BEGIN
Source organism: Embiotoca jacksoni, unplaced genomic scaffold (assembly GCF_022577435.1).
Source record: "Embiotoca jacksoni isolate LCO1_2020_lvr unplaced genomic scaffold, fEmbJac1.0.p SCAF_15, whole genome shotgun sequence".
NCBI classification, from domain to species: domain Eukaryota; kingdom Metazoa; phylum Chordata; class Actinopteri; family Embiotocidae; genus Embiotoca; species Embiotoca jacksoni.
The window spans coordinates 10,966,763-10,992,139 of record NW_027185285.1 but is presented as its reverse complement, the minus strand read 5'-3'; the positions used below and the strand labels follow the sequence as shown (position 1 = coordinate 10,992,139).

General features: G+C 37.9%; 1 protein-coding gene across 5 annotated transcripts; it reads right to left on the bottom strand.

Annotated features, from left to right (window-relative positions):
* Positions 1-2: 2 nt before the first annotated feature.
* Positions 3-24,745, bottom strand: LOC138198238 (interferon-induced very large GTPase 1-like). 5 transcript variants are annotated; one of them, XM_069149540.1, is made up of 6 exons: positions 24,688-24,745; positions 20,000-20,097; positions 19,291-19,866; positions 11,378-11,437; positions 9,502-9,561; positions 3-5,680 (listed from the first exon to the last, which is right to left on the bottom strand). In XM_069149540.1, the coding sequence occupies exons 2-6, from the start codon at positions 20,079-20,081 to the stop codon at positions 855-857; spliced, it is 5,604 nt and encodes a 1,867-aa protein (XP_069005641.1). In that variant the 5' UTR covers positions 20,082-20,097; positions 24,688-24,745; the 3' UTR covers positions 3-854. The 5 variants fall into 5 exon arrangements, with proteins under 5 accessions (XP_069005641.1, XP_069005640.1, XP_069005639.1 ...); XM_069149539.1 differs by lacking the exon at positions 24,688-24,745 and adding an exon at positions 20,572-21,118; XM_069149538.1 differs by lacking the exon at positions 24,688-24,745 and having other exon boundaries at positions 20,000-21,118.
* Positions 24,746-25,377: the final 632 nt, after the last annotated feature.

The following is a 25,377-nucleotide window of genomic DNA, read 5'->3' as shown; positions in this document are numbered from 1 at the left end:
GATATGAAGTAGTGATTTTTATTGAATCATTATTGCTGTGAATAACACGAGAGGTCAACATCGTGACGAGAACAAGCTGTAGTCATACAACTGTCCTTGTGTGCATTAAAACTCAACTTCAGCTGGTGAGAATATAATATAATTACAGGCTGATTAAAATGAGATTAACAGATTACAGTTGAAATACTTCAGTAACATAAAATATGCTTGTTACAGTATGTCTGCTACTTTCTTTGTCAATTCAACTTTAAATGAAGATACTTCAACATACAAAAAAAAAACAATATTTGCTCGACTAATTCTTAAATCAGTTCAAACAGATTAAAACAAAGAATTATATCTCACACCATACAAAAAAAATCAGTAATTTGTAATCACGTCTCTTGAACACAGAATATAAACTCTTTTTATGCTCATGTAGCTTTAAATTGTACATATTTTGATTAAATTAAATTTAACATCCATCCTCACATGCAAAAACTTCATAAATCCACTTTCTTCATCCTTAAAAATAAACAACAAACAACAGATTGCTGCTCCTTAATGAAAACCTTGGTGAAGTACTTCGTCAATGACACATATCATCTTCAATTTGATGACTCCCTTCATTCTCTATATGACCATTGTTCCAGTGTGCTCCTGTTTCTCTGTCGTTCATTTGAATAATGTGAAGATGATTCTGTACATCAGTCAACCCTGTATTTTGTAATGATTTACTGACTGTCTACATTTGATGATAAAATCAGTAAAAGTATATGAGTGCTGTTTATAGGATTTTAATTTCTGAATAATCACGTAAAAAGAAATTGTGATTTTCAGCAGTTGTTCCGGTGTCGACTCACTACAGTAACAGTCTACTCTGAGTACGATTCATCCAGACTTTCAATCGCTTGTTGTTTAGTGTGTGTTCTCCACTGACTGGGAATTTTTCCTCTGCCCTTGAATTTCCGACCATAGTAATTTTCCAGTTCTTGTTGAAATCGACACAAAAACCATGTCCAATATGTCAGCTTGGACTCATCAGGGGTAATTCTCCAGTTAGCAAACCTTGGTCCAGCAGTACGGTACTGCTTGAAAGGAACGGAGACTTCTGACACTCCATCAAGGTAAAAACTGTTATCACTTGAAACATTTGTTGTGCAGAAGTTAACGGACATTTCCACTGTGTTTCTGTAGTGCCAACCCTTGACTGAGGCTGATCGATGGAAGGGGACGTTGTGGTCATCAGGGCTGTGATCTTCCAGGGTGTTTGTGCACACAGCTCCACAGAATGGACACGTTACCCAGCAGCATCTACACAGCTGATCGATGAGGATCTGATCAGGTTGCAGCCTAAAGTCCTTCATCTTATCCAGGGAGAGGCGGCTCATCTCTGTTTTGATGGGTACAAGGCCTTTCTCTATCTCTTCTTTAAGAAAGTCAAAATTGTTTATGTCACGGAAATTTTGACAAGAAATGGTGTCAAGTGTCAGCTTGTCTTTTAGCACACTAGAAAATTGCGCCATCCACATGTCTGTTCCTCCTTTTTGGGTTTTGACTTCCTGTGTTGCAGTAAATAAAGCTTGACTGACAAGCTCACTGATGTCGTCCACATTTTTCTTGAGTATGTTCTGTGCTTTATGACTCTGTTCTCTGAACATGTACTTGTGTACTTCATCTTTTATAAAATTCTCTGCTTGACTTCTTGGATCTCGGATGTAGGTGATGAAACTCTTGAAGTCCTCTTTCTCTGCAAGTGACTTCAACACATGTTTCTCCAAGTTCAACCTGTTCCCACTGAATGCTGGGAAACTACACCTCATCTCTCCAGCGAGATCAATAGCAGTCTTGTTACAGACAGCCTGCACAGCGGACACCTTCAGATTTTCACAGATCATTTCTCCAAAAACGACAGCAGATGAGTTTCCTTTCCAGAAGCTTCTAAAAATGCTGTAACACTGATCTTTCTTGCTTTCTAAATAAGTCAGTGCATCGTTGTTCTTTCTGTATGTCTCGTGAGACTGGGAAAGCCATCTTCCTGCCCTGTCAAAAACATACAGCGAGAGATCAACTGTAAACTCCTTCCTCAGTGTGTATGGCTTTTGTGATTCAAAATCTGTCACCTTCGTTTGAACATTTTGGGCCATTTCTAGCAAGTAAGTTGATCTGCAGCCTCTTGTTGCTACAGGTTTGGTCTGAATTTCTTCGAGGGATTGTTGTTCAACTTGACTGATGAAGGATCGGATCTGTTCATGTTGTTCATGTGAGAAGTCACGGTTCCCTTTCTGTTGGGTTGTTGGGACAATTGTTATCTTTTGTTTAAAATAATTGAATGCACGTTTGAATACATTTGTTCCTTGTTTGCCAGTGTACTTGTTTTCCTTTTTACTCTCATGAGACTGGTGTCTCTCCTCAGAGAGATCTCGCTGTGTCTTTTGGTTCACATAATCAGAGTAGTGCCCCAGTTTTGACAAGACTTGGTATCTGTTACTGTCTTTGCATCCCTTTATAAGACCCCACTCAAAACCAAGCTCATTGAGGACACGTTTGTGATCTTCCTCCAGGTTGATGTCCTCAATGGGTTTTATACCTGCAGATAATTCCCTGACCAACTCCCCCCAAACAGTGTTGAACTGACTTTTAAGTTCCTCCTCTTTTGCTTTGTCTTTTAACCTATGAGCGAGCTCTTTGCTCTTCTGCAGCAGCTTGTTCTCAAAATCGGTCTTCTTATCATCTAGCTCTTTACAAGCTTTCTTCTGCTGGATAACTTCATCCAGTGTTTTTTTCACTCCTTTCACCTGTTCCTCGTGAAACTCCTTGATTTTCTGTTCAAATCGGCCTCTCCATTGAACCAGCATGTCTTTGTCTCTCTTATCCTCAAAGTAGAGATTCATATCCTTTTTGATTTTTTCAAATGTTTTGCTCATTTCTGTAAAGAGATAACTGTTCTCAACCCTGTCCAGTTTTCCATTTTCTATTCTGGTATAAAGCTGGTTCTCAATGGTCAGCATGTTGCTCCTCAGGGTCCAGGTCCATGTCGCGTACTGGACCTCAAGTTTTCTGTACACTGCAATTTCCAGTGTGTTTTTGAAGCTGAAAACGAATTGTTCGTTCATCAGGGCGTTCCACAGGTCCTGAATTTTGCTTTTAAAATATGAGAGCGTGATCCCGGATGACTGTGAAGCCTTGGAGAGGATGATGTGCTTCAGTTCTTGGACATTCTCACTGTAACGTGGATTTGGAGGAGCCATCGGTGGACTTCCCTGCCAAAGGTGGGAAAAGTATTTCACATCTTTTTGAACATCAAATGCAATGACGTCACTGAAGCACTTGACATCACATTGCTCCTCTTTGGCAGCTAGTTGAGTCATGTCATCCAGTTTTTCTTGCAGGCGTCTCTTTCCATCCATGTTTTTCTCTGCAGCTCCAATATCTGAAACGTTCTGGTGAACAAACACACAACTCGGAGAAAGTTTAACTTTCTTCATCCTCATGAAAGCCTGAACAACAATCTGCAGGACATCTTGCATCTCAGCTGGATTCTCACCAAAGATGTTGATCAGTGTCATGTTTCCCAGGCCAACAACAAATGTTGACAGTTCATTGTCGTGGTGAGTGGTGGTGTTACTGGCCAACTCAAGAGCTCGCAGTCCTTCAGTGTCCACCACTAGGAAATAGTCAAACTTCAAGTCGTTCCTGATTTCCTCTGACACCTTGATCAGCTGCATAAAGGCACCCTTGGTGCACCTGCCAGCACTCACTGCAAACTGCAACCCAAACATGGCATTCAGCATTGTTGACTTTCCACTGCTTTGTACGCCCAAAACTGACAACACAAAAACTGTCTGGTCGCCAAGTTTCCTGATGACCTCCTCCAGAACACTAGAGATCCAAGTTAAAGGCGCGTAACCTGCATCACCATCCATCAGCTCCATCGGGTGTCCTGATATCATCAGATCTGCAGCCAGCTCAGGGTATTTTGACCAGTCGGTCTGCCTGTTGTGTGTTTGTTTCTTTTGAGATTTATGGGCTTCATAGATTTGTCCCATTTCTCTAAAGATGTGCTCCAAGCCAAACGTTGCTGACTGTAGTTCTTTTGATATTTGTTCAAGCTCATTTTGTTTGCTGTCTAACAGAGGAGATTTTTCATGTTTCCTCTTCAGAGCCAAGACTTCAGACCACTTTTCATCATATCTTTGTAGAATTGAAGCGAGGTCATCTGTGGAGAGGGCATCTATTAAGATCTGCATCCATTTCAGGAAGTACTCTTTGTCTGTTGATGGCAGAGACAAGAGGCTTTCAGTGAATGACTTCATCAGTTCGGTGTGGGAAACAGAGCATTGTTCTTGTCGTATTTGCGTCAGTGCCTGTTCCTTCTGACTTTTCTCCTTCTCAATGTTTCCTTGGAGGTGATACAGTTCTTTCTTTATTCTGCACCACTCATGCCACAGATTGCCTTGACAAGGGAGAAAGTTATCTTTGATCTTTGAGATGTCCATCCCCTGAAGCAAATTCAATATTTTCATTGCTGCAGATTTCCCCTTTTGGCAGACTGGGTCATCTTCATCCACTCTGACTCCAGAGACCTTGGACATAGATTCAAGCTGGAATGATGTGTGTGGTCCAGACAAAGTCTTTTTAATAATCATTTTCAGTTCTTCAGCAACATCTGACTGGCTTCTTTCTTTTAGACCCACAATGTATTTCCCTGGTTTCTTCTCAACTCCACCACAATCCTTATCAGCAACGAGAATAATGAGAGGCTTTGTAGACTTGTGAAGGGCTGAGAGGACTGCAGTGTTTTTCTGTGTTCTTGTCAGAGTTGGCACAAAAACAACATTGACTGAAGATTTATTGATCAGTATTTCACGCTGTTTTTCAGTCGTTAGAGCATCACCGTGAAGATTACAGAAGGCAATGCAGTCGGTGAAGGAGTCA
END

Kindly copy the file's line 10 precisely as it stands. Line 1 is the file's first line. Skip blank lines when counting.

The following is a 25,377-nucleotide window of genomic DNA, read 5'->3' as shown; positions in this document are numbered from 1 at the left end: